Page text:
Alfred Emanuel Smith Biography, American Political Leader


Who is Alfred Emanuel Smith? Information on Alfred Emanuel Smith biography, life story and political career.

Alfred Emanuel Smith; (1873-1944), American political leader. A vigorous reformer as governor of New York, Smith became the first Roman Catholic to win the nomination of a major party for president. He was born in New York City’s Lower East Side on Dec. 30, 1873, the son of poor parents and the grandson of Irish immigrants who went to the United States in 1841. Before he finished the 8th grade his father died, and he soon quit school to go to work. In 1894 he attended his first political meeting and became interested in a local contest in which he supported a candidate opposed to Tammany Hall, the powerful local executive committee of the Democratic party. His candidate lost, but another anti-Tammany candidate was elected mayor, and Smith was appointed a process server in the commissioner of jurors office.

Early Career.

Smith took little further part in politics until after he married Catherine (Katie) A. Dunn of the Bronx in 1900. In 1903 he first ran for elective office. With Tammany support, he was nominated for state assemblyman and elected. By 1911, after being elected for seven consecutive years, he was Democratic leader of the Assembly, and when the Democrats gained control of that body in 1913, he became speaker. Meanwhile his outlook had broadened, and his characteristic political independence had begun to develop.

Alfred Emanuel Smith Biography - American Political Leader

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In 1911, as a member of a special commission investigating factory conditions, he had gained a thorough understanding of factory conditions and of many other state economic and social problems that he later helped solve. In 1915, as a delegate to the state constitutional convention, he was praised even by leading Republicans for his outstanding work. In 1915, Smith was elected New York county sheriff. Two years later he was elected president of New York City’s board of aldermen, and in 1918 he resigned to run for governor against the Republican incumbent, whom he narrowly defeated.


Al Smith, as he was everywhere known, had shown himself to be an able politician, and one who believed that the greatest political advantage lay in wholehearted, unselfish service to the people. He was a popular governor and became a legendary figure with his brown derby hat, his ever-present cigar, his Lower East Side accent, and his common touch. In 1920, engulfed by an overwhelming national shift to the Republicans, he was defeated for reelection. Two years later he was reelected and then was returned for two more terms in 1924 and 1926.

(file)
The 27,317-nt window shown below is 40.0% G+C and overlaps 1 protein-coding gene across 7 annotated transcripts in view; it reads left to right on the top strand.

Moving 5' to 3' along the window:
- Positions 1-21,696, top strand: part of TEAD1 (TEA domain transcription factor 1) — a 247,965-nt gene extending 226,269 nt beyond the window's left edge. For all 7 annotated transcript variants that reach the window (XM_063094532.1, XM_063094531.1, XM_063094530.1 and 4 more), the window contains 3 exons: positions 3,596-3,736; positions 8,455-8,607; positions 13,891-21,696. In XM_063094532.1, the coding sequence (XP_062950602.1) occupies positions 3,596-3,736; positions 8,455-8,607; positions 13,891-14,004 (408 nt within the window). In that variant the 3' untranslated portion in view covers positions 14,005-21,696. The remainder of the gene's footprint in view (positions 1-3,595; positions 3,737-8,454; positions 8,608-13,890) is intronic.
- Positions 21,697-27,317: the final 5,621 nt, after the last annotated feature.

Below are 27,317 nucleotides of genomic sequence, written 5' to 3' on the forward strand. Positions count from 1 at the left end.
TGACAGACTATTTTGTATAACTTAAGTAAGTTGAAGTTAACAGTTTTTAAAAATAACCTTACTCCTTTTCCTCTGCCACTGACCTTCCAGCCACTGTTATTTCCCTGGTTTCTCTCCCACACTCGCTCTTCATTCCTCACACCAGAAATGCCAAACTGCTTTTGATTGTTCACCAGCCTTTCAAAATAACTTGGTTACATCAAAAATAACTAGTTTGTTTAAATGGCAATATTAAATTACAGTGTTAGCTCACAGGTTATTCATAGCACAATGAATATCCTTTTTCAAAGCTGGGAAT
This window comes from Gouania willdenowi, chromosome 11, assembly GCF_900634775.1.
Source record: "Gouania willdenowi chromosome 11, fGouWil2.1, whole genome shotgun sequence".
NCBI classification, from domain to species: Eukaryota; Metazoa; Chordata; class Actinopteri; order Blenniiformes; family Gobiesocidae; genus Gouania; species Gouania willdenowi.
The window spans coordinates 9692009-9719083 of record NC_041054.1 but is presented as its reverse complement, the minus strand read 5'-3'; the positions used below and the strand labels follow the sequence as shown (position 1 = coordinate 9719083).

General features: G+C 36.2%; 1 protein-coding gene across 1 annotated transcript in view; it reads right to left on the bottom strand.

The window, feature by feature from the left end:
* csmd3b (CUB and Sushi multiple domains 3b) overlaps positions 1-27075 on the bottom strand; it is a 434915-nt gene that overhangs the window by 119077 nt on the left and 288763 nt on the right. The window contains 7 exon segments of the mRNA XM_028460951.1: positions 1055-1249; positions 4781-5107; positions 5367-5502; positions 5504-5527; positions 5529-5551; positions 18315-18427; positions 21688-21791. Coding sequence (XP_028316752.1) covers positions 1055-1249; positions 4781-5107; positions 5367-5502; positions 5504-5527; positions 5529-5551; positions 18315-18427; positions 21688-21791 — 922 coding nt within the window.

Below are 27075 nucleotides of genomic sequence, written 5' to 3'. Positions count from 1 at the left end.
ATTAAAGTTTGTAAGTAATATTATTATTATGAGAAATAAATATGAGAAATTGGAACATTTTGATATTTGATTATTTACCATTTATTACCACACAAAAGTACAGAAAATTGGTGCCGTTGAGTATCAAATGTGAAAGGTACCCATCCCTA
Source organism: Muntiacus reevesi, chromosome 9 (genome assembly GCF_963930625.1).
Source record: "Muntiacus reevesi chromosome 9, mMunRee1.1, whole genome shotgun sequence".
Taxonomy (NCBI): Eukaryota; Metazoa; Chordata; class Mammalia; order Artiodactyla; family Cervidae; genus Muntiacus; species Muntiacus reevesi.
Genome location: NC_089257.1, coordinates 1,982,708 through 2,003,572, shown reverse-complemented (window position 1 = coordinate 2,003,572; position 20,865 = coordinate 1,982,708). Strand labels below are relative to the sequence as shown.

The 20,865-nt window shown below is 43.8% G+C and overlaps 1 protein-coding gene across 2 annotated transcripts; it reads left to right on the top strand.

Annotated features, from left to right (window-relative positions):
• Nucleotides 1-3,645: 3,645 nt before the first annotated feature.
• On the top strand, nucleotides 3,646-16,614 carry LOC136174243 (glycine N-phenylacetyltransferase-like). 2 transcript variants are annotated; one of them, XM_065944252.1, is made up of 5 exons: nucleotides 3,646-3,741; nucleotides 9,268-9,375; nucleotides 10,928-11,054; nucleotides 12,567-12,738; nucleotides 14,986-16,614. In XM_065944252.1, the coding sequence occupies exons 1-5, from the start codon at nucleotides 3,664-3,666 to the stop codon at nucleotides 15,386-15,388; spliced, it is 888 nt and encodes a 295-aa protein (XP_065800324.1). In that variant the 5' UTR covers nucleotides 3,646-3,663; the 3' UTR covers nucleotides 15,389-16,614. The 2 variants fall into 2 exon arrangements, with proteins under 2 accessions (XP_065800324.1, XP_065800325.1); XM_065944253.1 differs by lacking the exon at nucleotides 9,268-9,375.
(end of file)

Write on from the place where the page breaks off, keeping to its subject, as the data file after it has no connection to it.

Though Governor Smith usually served with Republican-controlled legislatures, he was remarkably successful in pushing through his political programs. These covered three main fields: (1) reorganization of the state government; (2) preservation of individual, political, state, and legal rights; and (3) welfare legislation. The state government had become cumbersome. Smith called for a constitutional amendment that, when finally adopted, replaced 187 state agencies with 19 carefully organized departments. He also succeeded in establishing an executive budget. The reorganization of the state government was Smith’s most important achievement, though he also gained legislation for better housing, child welfare, better factory conditions, improved care for the insane, and better and more extensive state parks.

Candidate for President.

Smith was first suggested as a presidential possibility in 1920. His supporters were more numerous in 1924, when his name was placed in nomination by Franklin D. Roosevelt, who dubbed him the “happy warrior.” His Roman Catholic religion worked against him in the convention, as did his opposition to prohibition. He was most strongly opposed by William G. McAdoo, and their contest resulted in a deadlock, the nomination going to John W. Davis.

As a candidate for the Democratic presidential nomination in 1928, he had no serious opposition, and he was nominated on the first ballot. In the election, he was defeated by Herbert Hoover, winning only eight states and losing New York. Smith’s defeat has often been laid to his religion. Although it is true that he lost votes on this account, most political observers concede that 1928 was not a Democratic year and that any Democrat would have lost.

Later Years.

Smith never again seriously sought political office. Although he gave belated support to Franklin D. Roosevelt in the 1932 presidential election, he soon broke with his old friend and supported Roosevelt’s Republican opponents in 1936 and 1940. A forceful opponent of Roosevelt’s New Deal, he was widely criticized for what was called his bitterness. Objective analysis, however, leaves this explanation open to doubt, for bitterness played little part in Smith’s makeup. The controversy with Roosevelt aside, it is now apparent that Smith was one of the wisest and most capable political figures of his day.

After leaving politics, Smith became president of Empire State, Inc., the corporation that erected and operated the Empire State Building in New York City. He died in New York City on Oct. 4, 1944.

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